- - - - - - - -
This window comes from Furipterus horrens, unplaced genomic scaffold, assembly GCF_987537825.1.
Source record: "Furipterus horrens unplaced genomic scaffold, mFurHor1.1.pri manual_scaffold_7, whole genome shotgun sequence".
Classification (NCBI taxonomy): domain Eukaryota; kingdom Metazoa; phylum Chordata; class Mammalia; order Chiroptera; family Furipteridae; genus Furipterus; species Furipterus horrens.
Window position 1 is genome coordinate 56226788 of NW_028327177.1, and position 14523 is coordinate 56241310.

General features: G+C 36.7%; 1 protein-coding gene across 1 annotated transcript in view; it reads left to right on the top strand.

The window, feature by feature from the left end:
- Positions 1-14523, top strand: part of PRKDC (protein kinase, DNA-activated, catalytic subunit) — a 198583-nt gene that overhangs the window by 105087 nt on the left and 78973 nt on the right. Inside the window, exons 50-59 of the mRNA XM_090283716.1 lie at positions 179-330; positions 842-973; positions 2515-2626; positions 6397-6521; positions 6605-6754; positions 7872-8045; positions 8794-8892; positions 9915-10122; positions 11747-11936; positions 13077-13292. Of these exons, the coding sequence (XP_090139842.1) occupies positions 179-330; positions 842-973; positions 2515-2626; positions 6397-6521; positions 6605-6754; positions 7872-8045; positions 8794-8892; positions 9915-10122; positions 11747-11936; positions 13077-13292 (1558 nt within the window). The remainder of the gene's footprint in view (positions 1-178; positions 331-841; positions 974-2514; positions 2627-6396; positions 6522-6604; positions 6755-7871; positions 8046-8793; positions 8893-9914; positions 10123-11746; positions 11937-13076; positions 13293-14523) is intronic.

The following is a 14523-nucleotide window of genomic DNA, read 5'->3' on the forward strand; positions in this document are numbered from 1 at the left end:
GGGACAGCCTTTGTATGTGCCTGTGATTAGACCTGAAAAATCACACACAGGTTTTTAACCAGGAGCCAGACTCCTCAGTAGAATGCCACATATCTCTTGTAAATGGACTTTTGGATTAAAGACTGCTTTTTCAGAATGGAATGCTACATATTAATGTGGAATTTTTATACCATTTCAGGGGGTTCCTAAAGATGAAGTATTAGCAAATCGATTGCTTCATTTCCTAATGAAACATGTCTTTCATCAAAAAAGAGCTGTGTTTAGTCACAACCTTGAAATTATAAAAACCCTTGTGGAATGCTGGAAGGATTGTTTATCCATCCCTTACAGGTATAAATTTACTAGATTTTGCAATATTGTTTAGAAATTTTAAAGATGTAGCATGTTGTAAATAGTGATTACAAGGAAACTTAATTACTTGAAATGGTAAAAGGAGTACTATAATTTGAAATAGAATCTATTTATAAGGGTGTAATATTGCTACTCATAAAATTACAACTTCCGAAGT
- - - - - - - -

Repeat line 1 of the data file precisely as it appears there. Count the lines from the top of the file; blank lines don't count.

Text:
This window comes from Furipterus horrens, unplaced genomic scaffold, assembly GCF_987537825.1.